Pelosi’s Identity Politics Pork Barrel

Pelosi’s Identity Politics Pork Barrel

March 24, 2020

“You never let a serious crisis go to waste,” Obama adviser Rahm Emanuel said during the country’s last major emergency. Now, House Speaker Nancy Pelosi is bringing this noxious idea back as she uses the coronavirus pandemic to permanently stamp identity politics on corporate America.

Pelosi’s coronavirus relief bill is a veritable pork barrel for programs that would force corporations receiving government aid to implement “diversity and inclusion” initiatives that have nothing to do with combating COVID-19, the disease caused by the coronavirus, and preventing its spread.

In an age when the word “outrage” has lost its meaning through overuse, one is left speechless that the speaker of the House would hold the country’s physical and financial health hostage in an attempt to remake the corporate world along the lines of identity politics.

Pelosi’s bill uses the words diversity or diverse 63 times, the word inclusion 14 times, and the word minority 109 times as it lays money aside for large and small pet projects based on national divisions that depend on race, ethnicity, sex, disability status, etc.

This is not showing compassion for those in need; this is abusing the coronavirus emergency to reorder America.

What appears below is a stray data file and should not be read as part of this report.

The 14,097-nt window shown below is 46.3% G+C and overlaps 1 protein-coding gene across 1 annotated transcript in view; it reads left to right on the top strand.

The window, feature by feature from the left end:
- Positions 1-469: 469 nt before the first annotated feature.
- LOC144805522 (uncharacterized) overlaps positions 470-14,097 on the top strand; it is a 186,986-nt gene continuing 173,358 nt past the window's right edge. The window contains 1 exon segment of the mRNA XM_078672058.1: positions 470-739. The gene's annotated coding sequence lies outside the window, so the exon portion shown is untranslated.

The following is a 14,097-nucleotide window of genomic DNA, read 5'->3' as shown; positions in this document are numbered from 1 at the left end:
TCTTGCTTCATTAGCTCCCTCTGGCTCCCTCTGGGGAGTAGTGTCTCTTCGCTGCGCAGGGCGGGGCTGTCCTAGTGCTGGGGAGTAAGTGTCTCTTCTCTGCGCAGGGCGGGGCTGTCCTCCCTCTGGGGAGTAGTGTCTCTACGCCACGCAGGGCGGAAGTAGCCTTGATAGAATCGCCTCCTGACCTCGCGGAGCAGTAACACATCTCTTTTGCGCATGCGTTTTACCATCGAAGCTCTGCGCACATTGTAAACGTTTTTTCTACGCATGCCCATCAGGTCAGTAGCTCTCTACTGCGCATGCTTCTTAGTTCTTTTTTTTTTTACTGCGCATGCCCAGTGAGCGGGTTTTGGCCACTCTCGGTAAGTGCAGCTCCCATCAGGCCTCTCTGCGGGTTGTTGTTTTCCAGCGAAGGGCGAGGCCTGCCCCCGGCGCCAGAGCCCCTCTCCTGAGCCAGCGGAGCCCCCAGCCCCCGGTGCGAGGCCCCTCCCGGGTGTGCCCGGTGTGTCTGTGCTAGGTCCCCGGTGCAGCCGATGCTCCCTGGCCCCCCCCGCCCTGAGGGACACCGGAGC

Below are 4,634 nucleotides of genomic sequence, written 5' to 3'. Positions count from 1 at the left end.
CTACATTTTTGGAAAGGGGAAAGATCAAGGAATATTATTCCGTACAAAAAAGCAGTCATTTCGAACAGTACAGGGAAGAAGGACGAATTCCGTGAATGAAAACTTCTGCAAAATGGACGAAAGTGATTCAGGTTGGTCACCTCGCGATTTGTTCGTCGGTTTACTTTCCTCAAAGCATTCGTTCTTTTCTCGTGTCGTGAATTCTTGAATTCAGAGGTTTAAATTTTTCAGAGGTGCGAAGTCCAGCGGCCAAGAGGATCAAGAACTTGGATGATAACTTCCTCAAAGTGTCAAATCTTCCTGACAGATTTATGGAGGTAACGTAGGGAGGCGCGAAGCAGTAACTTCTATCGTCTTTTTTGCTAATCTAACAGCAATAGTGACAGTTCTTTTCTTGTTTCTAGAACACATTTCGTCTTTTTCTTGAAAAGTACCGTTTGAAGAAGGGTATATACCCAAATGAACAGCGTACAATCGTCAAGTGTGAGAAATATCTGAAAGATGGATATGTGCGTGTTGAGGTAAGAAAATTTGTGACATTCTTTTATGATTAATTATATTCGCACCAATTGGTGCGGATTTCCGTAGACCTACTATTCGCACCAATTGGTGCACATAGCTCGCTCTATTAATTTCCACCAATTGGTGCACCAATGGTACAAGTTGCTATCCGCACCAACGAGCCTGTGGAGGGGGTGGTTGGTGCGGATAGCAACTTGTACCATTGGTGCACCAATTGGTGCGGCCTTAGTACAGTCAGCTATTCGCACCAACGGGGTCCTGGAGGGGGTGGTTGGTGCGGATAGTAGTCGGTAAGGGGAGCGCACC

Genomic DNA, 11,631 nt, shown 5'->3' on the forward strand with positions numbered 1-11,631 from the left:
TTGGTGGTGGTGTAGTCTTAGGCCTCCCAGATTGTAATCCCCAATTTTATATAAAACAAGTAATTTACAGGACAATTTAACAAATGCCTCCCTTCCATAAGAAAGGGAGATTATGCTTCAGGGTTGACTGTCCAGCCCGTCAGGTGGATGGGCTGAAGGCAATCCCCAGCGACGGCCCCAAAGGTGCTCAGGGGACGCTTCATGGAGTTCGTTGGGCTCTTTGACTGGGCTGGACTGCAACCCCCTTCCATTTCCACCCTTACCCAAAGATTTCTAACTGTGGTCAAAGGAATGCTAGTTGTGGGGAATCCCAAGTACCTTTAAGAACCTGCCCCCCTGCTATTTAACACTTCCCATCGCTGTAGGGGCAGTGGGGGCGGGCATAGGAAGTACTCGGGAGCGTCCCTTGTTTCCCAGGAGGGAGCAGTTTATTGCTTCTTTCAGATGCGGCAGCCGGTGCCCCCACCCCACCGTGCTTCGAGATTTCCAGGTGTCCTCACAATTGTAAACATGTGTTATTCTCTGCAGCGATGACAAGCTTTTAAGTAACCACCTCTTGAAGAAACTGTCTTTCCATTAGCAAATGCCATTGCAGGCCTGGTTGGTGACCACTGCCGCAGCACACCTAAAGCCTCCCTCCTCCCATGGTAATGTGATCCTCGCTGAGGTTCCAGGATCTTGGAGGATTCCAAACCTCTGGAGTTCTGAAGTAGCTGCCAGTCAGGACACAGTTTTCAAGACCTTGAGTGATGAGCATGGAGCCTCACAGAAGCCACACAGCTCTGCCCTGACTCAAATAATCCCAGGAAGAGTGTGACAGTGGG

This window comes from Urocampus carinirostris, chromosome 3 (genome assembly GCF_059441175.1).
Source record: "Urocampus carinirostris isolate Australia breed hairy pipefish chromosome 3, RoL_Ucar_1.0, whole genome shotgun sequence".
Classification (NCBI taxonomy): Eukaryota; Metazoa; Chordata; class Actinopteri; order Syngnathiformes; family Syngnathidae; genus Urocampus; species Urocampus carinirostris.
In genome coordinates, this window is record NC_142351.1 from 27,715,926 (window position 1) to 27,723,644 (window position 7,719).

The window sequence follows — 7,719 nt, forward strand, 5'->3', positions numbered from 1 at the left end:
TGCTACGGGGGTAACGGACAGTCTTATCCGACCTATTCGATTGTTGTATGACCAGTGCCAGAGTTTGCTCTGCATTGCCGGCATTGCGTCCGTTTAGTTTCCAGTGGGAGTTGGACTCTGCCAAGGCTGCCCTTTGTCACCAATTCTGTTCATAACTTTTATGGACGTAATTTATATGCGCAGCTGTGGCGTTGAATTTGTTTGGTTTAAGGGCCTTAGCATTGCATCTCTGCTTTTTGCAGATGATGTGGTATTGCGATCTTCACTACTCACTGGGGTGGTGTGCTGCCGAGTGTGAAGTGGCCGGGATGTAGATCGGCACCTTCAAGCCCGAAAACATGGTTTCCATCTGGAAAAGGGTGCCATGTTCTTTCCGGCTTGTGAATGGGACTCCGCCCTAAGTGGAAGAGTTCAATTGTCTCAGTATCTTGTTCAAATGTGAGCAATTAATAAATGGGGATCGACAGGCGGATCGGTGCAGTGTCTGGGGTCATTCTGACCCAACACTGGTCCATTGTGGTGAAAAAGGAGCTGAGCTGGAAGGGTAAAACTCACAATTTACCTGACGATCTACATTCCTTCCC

Title V of Pelosi’s bill, “Investing in a Sustainable Recovery,” has sections on “Improving Corporate Governance Through Diversity” and “Diverse Investment Advisers.”

The bill is meticulous in its attempt to coerce companies to count Americans along identity categories in every nook and cranny of corporate activity.

The legislation stipulates: “Any corporation that receives federal aid related to COVID-19 must maintain officials and budget dedicated to diversity and inclusion for no less than 5 years after disbursement of funds.”

The oversight panel set up to distribute the funds “shall collect diversity data from any corporation that receives Federal aid related to COVID-19 and issue a report that will be made publicly available no later than one year after the disbursement of funds.”

That report must include:

the gender, race and ethnic identity (and to the extent possible results disaggregated by ethnic group) as otherwise known or provided voluntarily, for the total number of employees (full and part-time) and the career level of employees (executive and managers versus employees in other roles). … The number and dollar value invested with minority- and women-owned suppliers (and to the extent possible results disaggregated by ethnic group) including professional services (legal and consulting) and asset managers, and deposits and other accounts with minority depository institutions, as compared to all vendors investments.

Pelosi’s legislation would require companies to supply a comparison of pay among sexes and racial and ethnic minorities. They would have to equally hand over to the government demographic data on their corporate boards, the “reporting structure of lead diversity officials,” and the size of the budget and staff of offices dedicated to “diversity and inclusion.”

Pelosi’s bill would order the Securities and Exchange Commission to set up a Diversity and Advisory Group composed of college professors, government bureaucrats, and members of the private sector to carry out a study that would propose strategies to “increase gender, racial and ethnic diversity” on corporate boards.